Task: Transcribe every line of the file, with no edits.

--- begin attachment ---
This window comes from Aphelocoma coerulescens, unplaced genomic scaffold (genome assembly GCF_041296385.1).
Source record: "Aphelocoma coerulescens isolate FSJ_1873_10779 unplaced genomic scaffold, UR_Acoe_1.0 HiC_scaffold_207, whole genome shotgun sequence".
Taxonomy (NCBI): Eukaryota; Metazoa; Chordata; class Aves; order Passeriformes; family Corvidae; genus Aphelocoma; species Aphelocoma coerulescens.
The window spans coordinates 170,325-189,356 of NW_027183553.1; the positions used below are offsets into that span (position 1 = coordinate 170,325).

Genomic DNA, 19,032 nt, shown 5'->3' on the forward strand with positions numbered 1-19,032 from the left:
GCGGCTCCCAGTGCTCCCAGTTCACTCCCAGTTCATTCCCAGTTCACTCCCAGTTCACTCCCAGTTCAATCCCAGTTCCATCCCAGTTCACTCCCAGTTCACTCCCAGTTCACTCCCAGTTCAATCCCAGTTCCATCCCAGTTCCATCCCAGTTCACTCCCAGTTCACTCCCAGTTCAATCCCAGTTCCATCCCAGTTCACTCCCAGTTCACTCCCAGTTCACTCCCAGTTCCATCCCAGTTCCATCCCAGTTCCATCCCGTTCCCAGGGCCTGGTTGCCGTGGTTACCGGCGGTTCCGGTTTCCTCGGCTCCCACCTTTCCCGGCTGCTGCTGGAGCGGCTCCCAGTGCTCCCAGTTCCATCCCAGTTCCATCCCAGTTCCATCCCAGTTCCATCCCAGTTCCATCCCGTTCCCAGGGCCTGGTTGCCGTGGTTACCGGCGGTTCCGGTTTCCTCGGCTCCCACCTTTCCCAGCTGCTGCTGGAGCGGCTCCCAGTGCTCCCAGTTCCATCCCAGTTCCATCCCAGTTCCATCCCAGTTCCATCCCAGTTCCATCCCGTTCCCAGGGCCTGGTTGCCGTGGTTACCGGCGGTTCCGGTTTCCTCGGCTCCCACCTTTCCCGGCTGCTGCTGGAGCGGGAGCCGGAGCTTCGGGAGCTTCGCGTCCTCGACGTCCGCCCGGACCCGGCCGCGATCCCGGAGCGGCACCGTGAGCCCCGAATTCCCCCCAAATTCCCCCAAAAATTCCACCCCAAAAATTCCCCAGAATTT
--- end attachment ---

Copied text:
This window comes from Aphelocoma coerulescens, unplaced genomic scaffold (genome assembly GCF_041296385.1).
Source record: "Aphelocoma coerulescens isolate FSJ_1873_10779 unplaced genomic scaffold, UR_Acoe_1.0 HiC_scaffold_207, whole genome shotgun sequence".
Taxonomy (NCBI): Eukaryota; Metazoa; Chordata; class Aves; order Passeriformes; family Corvidae; genus Aphelocoma; species Aphelocoma coerulescens.
The window spans coordinates 170,325-189,356 of NW_027183553.1; the positions used below are offsets into that span (position 1 = coordinate 170,325).

Genomic DNA, 19,032 nt, shown 5'->3' on the forward strand with positions numbered 1-19,032 from the left:
GCGGCTCCCAGTGCTCCCAGTTCACTCCCAGTTCATTCCCAGTTCACTCCCAGTTCACTCCCAGTTCAATCCCAGTTCCATCCCAGTTCACTCCCAGTTCACTCCCAGTTCACTCCCAGTTCAATCCCAGTTCCATCCCAGTTCCATCCCAGTTCACTCCCAGTTCACTCCCAGTTCAATCCCAGTTCCATCCCAGTTCACTCCCAGTTCACTCCCAGTTCACTCCCAGTTCCATCCCAGTTCCATCCCAGTTCCATCCCGTTCCCAGGGCCTGGTTGCCGTGGTTACCGGCGGTTCCGGTTTCCTCGGCTCCCACCTTTCCCGGCTGCTGCTGGAGCGGCTCCCAGTGCTCCCAGTTCCATCCCAGTTCCATCCCAGTTCCATCCCAGTTCCATCCCAGTTCCATCCCGTTCCCAGGGCCTGGTTGCCGTGGTTACCGGCGGTTCCGGTTTCCTCGGCTCCCACCTTTCCCAGCTGCTGCTGGAGCGGCTCCCAGTGCTCCCAGTTCCATCCCAGTTCCATCCCAGTTCCATCCCAGTTCCATCCCAGTTCCATCCCGTTCCCAGGGCCTGGTTGCCGTGGTTACCGGCGGTTCCGGTTTCCTCGGCTCCCACCTTTCCCGGCTGCTGCTGGAGCGGGAGCCGGAGCTTCGGGAGCTTCGCGTCCTCGACGTCCGCCCGGACCCGGCCGCGATCCCGGAGCGGCACCGTGAGCCCCGAATTCCCCCCAAATTCCCCCAAAAATTCCACCCCAAAAATTCCCCAGAATTT